“Dodgers – Sold Bob Borkowski to St. Paul; optioned Pitcher Jim Hughes to St. Paul; purchased Pitcher Don Bessent from St. Paul; purchased Pitcher Roger Craig from Montreal.” – “DEALS of the WEEK,” The Sporting News, July 27, 1955.1
They fill the extra spaces in the sports pages of a newspaper, but the story is only partially told. These fillers speak of many types of transactions, among them player purchases, options, trades, recalls, releases, and signings. They are the facts and speak little of the hopes, dreams, frustrations, and disappointments of the players involved and what might be in store for their baseball careers.
When baseball fans opened the New York Times sports section on Saturday morning, July 16, 1955, they read of Don Newcombe’s 15th victory of the season, 12-3 over the St. Louis Cardinals, and his sixth home run of the season, tying the major-league record for homers by a pitcher.2 Tucked away after Roscoe McGowen’s account of the game was one such transaction: “In an effort to bolster their crippled pitching staff, the Dodgers bought the contracts of two right-handers, Don Bessent from St. Paul and Roger Craig from Montreal. Each is 24 years old.”3
The 1955 Dodgers had a torrid start, winning their first 10 games. An 11-game winning streak brought their mid-May, first-place record to 25-4. Perhaps they were destined for another National League pennant after a one-year absence, but the franchise’s first World Series title was still the elusive dream. As they readied for a Sunday doubleheader on July 17, the Dodgers’ 60-27 record put them 12½ games ahead of the second-place Milwaukee Braves.4
Thank goodness for a big lead. Injuries were taking their toll on the Dodgers. Their pitching staff was plagued with sore arms – Carl Erskine, Karl Spooner, Johnny Podres, and Billy Loes were all sidelined or pitching in pain.5 Position players weren’t immune from injury. Roy Campanella had returned three days earlier from a left-knee ailment to get five hits in two games against the Cardinals, but a bruised left hand meant the catching duties for this doubleheader would fall to Rube Walker and Dixie Howell, who in turn were also hampered by nagging injuries.6 Jackie Robinson, nursing a bruised left knee, watched the doubleheader from a box seat next to Dodgers President Walter O’Malley.
Through the injuries, Dodgers manager Walter Alston had to be pleased about getting substantial contributions from his bench. Don Hoak took over the third-base job while Robinson rested his ailing left knee. Entering the doubleheader, Hoak had batted .317 with 6 runs batted in and 15 runs scored in 15 games since July 2.7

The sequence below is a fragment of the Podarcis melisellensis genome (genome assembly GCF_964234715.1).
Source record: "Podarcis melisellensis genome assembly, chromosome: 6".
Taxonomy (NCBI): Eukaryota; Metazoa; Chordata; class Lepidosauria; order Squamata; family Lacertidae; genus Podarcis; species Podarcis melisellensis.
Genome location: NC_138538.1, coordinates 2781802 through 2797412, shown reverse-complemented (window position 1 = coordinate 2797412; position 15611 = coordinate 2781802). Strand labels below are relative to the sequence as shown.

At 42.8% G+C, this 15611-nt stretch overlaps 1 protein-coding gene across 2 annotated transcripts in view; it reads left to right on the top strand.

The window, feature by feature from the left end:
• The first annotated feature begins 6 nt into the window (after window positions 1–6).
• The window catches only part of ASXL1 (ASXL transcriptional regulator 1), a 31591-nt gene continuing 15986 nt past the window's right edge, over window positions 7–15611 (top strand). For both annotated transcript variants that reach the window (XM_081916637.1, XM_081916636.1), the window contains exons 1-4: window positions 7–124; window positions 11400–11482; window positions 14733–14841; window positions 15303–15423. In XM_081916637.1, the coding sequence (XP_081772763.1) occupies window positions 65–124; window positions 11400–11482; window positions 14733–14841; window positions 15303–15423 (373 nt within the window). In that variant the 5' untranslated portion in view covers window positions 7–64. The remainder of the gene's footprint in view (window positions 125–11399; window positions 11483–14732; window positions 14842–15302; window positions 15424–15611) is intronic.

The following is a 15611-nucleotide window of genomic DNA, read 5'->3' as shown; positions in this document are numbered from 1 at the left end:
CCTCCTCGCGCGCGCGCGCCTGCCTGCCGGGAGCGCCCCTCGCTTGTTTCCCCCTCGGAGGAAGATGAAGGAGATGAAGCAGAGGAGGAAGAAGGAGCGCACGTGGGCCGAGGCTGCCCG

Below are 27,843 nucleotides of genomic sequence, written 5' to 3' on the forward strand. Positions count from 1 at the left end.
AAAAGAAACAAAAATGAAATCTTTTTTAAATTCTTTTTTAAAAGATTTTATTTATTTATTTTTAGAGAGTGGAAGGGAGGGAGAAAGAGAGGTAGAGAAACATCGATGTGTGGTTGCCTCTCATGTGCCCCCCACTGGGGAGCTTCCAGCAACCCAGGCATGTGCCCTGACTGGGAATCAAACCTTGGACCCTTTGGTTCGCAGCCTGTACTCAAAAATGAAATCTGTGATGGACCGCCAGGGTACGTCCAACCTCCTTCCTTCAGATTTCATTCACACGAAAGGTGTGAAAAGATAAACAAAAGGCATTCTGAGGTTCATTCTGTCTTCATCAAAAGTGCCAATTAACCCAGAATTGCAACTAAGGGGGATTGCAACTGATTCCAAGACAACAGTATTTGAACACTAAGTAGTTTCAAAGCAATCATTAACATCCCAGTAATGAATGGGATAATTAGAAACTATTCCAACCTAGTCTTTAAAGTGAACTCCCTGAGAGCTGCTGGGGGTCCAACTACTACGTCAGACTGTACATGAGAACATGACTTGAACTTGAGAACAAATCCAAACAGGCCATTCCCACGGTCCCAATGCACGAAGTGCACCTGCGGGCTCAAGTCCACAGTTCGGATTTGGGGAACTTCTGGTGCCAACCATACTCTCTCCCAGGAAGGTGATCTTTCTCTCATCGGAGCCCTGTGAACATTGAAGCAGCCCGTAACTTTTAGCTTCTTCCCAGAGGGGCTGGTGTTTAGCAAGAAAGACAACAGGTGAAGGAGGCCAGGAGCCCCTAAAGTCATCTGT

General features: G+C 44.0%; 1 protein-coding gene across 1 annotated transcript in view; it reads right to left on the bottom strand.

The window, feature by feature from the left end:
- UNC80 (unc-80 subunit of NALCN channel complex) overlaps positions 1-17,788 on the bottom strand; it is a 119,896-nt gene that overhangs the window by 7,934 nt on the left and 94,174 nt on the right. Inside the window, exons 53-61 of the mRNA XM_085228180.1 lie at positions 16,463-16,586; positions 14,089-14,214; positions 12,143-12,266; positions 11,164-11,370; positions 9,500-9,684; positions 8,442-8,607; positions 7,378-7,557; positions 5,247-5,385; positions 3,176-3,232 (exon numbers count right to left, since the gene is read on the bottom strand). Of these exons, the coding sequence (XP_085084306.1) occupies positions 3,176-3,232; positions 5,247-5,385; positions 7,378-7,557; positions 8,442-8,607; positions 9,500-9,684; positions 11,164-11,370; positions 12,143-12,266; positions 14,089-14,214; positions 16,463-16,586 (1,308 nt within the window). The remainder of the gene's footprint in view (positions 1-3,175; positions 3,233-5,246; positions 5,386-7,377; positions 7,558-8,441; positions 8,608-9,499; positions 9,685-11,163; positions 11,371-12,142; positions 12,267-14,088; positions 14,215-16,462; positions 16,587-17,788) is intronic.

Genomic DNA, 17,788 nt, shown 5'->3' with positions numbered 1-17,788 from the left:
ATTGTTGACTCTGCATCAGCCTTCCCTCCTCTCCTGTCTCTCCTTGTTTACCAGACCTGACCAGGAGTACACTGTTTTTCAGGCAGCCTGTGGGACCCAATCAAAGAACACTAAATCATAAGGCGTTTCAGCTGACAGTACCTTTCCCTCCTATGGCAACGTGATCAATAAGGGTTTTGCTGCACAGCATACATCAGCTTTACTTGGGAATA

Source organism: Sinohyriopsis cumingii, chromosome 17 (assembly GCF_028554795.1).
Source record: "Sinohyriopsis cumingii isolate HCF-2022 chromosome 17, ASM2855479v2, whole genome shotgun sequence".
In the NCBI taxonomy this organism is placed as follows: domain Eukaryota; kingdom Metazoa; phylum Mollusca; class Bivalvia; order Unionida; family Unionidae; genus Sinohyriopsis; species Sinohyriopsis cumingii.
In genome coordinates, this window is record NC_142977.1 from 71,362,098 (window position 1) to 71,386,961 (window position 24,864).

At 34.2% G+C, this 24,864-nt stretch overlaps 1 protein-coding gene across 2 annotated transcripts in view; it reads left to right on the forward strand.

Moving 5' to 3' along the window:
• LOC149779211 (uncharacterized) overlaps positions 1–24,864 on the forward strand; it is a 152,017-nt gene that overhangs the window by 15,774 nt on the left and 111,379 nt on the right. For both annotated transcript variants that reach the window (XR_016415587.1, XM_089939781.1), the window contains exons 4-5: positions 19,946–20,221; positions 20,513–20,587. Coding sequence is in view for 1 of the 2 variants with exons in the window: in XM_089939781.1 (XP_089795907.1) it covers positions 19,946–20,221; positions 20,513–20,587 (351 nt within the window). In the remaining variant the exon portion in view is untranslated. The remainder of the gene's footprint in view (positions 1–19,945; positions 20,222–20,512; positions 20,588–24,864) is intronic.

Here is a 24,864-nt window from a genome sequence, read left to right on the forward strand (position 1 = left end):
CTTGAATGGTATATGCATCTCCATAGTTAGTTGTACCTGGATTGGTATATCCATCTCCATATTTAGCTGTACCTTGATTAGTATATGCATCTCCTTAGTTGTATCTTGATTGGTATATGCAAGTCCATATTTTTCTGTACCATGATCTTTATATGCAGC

Like Hoak, Don Zimmer was in his second season in the big leagues and waiting for his opportunity at shortstop, but Alston needed him at second base to replace a slumping Jim Gilliam. He also delivered. In the 13 games from July 1 to the All-Star break, Zimmer batted .321.8 As the Dodgers prepared to play their fourth doubleheader in July, Hoak and Zimmer were penciled into the starting lineup throughout and nothing spoke more of Alston’s confidence in them.
The Dodgers had opened the four-game series at Ebbets Field against the Cincinnati Redlegs with a Saturday afternoon 5-4 win, as Duke Snider hit two home runs, including a ninth-inning walk-off against Hersh Freeman. As fans read the accounts of the game in their Sunday morning newspapers, they could anticipate the significance of the day’s doubleheader: Two rookie pitchers were about to make their major-league debuts.
With a game-time temperature into the 90s, Roger Craig was first to the mound in the opener for the Dodgers, facing veteran pitcher Gerry Staley (5-5, 4.31 ERA) in the first game of the Sunday doubleheader. Craig’s journey to the big leagues took some time after he signed with the Dodgers as a 20-year-old before the 1950 season. Two years of military service and a broken elbow put him back at Class B Newport News in 1954, where he had won 14 games in the 1951 season.9 He progressed rapidly and began the 1955 season with the Triple-A Montreal Royals. Craig was now ready, having pitched to a 10-2 record for the Royals, mostly as a starter.
Some sloppy fielding let Craig down in the early going, but the Dodgers’ power bats were up to the task against Staley. In the top of the first inning, Bob Thurman lined one to left-center. When Snider and Jim Gilliam, now playing in left, deferred to each other fielding the ball, a single became a triple. Ted Kluszewski lined a hit off Craig’s right forearm with no ill effect and the Redlegs led 1-0.10 In the bottom half, Snider and Gil Hodges hit solo home runs and the Dodgers led 2-1.